We were in Coyote Gulch to shoot waterfalls. The creek has a lot of them, and the red rocks provide a great backdrop for them. A tripod is a must here, as are circular polarizing filters and a neutral density filter. The polarizer reduces glare and reflections from the wet rock and surface of the water, and the ND filter acts as sunglasses for the camera, enabling one to get slower shutter speeds to blur the water for a more pleasing effect.

The first waterfall we encountered. Notice the ripples of the sand visible through the water. That is only possible using a circular polarizer. I really liked the B&W effect here.

Most of the waterfalls here don't have names, but I like to call this one the staircase

The old stump here provided an interesting  element to the composition, and I love the pop of color the green trees add to this

After a while, we almost got tired of all the beautiful waterfalls . . . Ok, not really

In addition to the numerous waterfalls, Coyote Gulch has some neat rock formations as well. There are two arches along the way, Stevens Arch, which is right at the beginning and can be seen high above the Escalante River in one of the above photos, and Jacob Hamlin Arch, which is one of the biggest I have ever seen. There is also Coyote Natural Bridge, which sits near the end of the hike and right next to the stream. Since the stream is spring-fed, water is not a problem in the canyon. There are several great spots to fill up a water bottle straight from the springs that pour out of the redrock walls.

This is Coyote Natural Bridge. You can see our guide David jumping in the middle of it to give a sense of scale.

This large Alcove sits at a bend in the stream

One of the springs  that feed the river and provide the best tasting water I've ever had

Jacob Hamlin Arch, one of the biggest I've ever seen, with the Coyote Creek in the foreground. This is a very popular spot for camping, and also the end of our hike and spot where we climbed out  of the canyon.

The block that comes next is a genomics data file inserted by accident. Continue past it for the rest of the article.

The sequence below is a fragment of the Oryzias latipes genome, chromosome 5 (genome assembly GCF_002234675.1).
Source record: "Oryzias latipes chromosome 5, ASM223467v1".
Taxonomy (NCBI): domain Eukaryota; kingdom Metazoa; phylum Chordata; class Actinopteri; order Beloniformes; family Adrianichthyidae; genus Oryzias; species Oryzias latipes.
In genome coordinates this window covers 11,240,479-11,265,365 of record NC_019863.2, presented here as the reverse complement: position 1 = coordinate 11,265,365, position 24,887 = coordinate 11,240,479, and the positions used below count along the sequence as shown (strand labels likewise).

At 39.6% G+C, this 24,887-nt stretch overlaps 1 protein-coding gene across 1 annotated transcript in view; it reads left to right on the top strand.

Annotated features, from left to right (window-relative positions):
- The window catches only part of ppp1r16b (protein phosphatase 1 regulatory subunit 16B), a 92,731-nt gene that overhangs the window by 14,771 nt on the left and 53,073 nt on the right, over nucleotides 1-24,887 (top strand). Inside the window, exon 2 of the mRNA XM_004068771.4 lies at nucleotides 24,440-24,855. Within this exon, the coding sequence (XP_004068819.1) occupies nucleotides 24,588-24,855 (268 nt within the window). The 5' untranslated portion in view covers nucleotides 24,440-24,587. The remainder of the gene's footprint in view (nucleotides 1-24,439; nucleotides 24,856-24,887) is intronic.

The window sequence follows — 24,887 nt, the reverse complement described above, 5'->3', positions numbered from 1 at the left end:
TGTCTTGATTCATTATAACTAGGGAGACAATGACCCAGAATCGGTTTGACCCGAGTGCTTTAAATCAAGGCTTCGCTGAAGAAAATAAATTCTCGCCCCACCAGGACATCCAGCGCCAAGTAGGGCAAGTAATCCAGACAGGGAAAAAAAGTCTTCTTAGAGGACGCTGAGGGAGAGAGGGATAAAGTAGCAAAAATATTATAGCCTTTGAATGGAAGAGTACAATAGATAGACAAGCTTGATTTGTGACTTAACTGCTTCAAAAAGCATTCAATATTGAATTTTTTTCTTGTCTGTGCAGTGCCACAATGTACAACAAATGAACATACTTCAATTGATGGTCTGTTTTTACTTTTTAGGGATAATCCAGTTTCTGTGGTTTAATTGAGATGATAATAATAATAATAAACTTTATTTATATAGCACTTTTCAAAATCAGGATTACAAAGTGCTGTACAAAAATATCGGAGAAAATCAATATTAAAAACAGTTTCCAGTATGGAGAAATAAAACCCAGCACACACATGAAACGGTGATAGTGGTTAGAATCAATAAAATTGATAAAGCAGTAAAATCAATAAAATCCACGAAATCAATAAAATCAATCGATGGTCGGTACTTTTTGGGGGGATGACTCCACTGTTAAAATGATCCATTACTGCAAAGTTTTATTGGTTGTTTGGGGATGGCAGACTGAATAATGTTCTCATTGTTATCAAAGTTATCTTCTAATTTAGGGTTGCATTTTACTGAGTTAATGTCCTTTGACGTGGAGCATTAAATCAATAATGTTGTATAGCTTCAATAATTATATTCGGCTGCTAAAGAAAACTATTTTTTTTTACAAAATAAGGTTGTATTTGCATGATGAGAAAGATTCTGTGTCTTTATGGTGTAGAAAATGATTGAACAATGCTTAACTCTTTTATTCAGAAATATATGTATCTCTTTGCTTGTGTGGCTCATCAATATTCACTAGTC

About a half mile before Jacob Hamlin Arch is the last waterfall we would come across, and the first with a name, Swiss Cheese Falls. This incredibly picturesque waterfall is only a couple feet high, and lends itself to a wide angle shot, with some awesome greenery in the background. We spent a while here photographing the falls. Unfortunately, this is also where I lost my expensive Tissot watch, which was in the front pocket of my backpack. Once we had climbed the 1200 feet out of the canyon, I noticed the pocket was partly open and the watch was gone, but it was too late to go back and get it. We'll call it a sacrifice to the canyon.

This tight spot below Swiss Cheese Falls shows the power of even a little bit of water as it finds a way through the rocks

Swiss Cheese Falls

Most people hike into Coyote Gulch one of two ways, the Crack-in-the-Wall route that we took, or hiking up Hurricane Wash from the other end. The Hurricane wash route adds 5.5 miles to the trip before even reaching Coyote Gulch, and usually requires an overnight stay. To avoid the extra miles of hiking back the way we came, or going out Hurricane Wash, we use the sneaker route, a 1200 foot vertical climb up slickrock that is not for the faint-hearted. David rigged a rope to help us climb up a particularly steep section at the beginning. Once we were on top, we hiked the two miles back to our runner car and arrived just before sunset. It was a fantastic day of hiking and photography. Coyote Gulch is a world-class hike.

A quick phone panorama from the top of the sneaker route, with Coyote Gulch down below

Powered by SmugMug Owner Log In